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On the Structure of Maitotoxin.

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Essays
DOI: 10.1002/anie.200604656
Structure Elucidation
On the Structure of Maitotoxin**
K. C. Nicolaou* and Michael O. Frederick
Keywords:
biosynthesis · density functional calculations ·
NMR spectroscopy · stereochemistry ·
structure elucidation
In memory of Luigi Gomez-Paloma
The renowned toxicity of maitotoxin
has elicited the attention of isolation
and structural chemists over the last few
decades.[1–4] As a result of their investigations, maitotoxin (1, Figure 1) was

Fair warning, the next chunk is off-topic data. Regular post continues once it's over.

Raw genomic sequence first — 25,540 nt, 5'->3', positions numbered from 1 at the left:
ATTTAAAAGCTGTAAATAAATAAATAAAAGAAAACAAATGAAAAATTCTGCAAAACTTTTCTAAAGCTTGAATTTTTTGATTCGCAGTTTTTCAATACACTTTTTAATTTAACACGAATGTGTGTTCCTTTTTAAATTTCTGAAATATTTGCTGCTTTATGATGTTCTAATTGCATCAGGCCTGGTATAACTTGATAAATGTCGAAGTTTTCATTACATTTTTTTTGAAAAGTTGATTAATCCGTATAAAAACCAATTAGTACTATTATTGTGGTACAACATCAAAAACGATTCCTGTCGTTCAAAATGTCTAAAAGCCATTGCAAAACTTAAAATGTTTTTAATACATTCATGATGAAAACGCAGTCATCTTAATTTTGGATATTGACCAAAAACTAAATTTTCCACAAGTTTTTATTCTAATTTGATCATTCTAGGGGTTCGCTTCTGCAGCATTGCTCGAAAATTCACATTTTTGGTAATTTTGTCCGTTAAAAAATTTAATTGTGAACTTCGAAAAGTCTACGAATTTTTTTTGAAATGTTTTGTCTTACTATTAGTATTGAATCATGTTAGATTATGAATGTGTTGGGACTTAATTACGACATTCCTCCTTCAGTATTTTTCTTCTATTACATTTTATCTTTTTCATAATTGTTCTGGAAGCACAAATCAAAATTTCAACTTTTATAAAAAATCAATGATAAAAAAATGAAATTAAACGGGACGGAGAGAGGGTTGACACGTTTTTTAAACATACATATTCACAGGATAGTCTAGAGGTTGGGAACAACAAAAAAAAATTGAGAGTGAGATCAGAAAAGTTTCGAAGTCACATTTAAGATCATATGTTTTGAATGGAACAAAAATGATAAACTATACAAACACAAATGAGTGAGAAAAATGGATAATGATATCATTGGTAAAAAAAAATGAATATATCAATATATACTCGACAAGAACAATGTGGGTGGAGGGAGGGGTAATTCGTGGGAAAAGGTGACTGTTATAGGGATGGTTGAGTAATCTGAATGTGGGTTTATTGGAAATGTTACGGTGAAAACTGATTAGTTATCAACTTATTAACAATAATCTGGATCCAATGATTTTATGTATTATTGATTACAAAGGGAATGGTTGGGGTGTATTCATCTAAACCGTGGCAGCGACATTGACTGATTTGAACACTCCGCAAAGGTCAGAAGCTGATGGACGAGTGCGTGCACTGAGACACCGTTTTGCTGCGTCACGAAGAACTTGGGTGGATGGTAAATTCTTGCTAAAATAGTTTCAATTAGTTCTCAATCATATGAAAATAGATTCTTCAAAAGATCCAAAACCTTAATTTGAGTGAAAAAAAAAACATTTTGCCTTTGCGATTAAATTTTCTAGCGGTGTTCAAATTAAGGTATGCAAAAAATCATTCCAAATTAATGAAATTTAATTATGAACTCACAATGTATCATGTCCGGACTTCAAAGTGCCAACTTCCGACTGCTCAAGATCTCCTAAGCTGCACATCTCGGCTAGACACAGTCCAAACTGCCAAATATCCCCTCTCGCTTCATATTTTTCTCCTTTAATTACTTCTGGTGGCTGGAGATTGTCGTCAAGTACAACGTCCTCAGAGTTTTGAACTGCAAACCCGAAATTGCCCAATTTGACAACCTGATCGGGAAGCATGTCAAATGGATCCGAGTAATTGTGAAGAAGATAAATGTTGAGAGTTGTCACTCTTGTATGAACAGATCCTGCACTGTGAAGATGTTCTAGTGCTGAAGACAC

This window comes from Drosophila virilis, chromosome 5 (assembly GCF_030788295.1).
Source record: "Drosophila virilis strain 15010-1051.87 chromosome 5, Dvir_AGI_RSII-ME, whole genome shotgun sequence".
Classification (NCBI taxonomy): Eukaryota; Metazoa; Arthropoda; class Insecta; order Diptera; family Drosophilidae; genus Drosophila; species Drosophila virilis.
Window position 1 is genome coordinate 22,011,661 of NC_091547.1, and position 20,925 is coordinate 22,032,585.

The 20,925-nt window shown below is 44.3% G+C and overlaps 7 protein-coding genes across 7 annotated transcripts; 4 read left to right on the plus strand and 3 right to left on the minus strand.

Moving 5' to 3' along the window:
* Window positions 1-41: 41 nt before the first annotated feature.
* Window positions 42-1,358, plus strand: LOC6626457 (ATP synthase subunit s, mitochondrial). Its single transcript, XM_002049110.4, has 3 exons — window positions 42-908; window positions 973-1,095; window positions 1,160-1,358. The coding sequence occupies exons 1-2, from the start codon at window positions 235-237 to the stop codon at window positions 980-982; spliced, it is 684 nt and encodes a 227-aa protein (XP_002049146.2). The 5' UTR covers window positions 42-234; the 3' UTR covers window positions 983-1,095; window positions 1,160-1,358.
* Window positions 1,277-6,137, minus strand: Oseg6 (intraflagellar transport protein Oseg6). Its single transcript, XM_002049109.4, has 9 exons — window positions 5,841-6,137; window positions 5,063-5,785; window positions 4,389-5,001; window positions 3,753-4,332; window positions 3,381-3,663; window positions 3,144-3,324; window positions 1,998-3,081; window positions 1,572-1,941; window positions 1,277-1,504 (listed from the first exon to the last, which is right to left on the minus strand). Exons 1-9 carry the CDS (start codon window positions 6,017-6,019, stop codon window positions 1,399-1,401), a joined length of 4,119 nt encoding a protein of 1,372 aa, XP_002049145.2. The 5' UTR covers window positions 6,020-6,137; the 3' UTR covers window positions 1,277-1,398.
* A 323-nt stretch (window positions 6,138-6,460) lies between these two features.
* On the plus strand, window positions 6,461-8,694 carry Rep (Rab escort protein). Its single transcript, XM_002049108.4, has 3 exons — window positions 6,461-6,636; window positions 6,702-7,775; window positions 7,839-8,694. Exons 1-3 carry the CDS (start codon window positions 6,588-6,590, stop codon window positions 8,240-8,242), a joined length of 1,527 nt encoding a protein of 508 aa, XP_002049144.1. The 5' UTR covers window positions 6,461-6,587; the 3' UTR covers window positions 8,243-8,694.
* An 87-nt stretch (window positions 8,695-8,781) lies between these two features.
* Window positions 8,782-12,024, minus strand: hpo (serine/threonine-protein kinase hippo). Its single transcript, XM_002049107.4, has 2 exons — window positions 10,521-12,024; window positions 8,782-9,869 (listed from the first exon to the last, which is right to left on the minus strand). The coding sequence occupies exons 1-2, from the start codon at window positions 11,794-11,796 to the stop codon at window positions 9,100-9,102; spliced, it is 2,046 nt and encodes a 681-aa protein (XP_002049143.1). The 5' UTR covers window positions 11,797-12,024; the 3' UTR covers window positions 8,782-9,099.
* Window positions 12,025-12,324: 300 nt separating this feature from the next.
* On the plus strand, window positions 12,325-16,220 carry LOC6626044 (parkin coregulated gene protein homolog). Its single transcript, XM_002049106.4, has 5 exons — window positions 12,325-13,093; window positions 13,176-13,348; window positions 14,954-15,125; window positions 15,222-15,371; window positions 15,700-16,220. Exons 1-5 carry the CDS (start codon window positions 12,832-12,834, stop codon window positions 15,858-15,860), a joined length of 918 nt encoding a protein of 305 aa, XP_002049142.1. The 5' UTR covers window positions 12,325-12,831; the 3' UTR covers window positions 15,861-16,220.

found to not only be the most potent,
but also the largest nonprotein substance known. The overall structure of
maitotoxin, which contains 32 rings and
99 elements of stereochemistry (98 stereogenic centers and one trisubstituted
double bond), and its absolute stereochemistry was proposed in a series of
studies by the research groups of Yasumoto,[2] Tachibana,[3] and Kishi[4] between 1992 and 1996.
In 2006, however, this structure
came under the scrutiny of Gallimore
and Spencer.[5] These investigators questioned the stereochemistry at the J/K
ring junction (C51/C52) which was originally proposed as the opposite of that
expected on the basis of biosynthetic
[*] Prof. Dr. K. C. Nicolaou, M. O. Frederick
Department of Chemistry and
The Skaggs Institute for Chemical Biology
The Scripps Research Institute
10550 North Torrey Pines Road, La Jolla
CA 92037 (USA)
Fax: (+ 1) 858-784-2469
E-mail: kcn@scripps.edu
and
Department of Chemistry and
Biochemistry
University of California, San Diego